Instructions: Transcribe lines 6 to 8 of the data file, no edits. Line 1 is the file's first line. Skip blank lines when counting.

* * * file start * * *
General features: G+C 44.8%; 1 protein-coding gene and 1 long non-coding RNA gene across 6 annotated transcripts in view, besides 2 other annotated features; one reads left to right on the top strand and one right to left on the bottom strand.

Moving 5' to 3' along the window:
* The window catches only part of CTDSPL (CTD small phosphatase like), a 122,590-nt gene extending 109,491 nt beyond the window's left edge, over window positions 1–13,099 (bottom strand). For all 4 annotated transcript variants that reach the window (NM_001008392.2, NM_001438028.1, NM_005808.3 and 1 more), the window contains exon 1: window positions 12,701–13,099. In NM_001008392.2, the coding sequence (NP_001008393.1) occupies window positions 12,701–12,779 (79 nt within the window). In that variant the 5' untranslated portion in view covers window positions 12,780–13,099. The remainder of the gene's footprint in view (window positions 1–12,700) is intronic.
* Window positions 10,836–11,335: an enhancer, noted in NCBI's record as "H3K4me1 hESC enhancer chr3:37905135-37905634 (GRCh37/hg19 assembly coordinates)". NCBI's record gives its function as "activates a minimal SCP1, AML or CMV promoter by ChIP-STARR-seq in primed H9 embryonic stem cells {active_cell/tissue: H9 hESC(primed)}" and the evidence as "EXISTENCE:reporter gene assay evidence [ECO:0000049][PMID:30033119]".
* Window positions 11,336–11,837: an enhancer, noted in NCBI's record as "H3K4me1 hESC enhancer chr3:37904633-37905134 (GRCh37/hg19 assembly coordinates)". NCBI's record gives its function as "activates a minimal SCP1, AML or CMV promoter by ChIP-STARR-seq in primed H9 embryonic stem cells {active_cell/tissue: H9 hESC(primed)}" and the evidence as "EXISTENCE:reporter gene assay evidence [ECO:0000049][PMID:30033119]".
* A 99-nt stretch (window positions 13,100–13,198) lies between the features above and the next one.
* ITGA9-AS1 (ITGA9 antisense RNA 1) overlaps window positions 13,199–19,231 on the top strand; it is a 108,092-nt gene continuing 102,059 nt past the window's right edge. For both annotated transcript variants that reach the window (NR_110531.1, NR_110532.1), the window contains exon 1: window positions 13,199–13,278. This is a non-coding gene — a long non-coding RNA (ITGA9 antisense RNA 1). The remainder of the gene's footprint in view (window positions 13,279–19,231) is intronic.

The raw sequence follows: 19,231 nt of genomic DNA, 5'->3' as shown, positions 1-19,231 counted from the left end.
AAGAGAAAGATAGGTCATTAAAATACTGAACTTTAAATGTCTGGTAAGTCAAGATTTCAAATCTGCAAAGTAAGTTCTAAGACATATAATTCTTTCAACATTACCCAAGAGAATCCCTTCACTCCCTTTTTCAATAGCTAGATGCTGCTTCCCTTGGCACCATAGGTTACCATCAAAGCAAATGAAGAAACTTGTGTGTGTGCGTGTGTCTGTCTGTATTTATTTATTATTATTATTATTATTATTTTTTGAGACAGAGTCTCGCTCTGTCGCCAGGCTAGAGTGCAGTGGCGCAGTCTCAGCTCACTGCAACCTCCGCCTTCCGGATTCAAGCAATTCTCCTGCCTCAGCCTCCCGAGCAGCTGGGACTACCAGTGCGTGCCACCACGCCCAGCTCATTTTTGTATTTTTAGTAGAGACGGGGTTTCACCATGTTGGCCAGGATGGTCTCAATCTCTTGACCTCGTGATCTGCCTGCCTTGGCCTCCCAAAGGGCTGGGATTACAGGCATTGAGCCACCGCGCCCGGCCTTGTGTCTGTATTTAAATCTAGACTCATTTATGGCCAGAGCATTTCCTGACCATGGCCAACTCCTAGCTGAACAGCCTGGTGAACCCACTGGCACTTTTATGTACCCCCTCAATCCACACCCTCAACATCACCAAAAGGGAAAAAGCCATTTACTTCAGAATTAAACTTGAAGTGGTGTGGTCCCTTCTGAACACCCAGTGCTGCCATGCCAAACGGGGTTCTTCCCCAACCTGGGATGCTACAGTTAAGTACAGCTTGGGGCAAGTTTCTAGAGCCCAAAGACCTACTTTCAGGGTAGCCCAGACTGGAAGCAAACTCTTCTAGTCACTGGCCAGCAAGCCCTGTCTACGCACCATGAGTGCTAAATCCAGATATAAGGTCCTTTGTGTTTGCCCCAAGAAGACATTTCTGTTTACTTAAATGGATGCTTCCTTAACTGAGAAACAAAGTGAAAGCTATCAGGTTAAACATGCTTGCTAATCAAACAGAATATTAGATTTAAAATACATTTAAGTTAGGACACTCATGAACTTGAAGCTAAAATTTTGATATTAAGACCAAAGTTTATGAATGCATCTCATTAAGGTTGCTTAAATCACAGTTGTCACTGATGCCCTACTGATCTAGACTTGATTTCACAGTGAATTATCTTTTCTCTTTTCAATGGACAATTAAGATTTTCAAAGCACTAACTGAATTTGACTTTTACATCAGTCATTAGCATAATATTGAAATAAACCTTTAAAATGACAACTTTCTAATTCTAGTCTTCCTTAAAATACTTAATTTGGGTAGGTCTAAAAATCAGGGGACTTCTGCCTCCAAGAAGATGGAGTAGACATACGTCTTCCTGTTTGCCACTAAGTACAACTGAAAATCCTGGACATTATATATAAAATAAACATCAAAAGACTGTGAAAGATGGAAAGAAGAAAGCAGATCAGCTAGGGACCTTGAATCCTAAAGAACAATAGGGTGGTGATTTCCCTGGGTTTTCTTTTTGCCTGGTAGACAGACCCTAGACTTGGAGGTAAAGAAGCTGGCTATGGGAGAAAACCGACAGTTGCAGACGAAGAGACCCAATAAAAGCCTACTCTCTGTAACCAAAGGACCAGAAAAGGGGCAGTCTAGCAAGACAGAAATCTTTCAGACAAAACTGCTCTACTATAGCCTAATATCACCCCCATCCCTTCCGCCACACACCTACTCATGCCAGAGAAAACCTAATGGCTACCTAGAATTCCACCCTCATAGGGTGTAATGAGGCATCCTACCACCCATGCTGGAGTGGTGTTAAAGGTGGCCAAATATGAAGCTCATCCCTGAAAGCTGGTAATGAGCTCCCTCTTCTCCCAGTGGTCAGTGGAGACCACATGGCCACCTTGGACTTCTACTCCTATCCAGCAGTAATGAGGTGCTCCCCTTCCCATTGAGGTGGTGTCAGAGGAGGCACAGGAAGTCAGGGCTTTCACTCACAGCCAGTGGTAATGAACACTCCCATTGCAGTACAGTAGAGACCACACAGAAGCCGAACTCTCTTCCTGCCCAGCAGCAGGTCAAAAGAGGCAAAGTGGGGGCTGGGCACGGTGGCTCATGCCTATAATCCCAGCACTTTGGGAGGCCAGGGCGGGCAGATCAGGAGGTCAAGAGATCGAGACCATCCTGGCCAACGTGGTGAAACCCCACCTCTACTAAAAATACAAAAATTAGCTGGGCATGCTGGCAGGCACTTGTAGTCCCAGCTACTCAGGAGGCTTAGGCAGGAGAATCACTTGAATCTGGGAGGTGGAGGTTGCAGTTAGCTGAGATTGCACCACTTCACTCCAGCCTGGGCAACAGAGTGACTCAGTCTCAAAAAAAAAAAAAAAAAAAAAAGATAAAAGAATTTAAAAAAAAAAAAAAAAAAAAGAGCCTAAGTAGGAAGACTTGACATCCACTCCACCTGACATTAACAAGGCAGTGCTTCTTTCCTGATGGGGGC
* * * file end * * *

* A 99-nt stretch (window positions 13,100–13,198) lies between the features above and the next one.
* ITGA9-AS1 (ITGA9 antisense RNA 1) overlaps window positions 13,199–19,231 on the top strand; it is a 108,092-nt gene continuing 102,059 nt past the window's right edge. For both annotated transcript variants that reach the window (NR_110531.1, NR_110532.1), the window contains exon 1: window positions 13,199–13,278. This is a non-coding gene — a long non-coding RNA (ITGA9 antisense RNA 1). The remainder of the gene's footprint in view (window positions 13,279–19,231) is intronic.

The raw sequence follows: 19,231 nt of genomic DNA, 5'->3' as shown, positions 1-19,231 counted from the left end.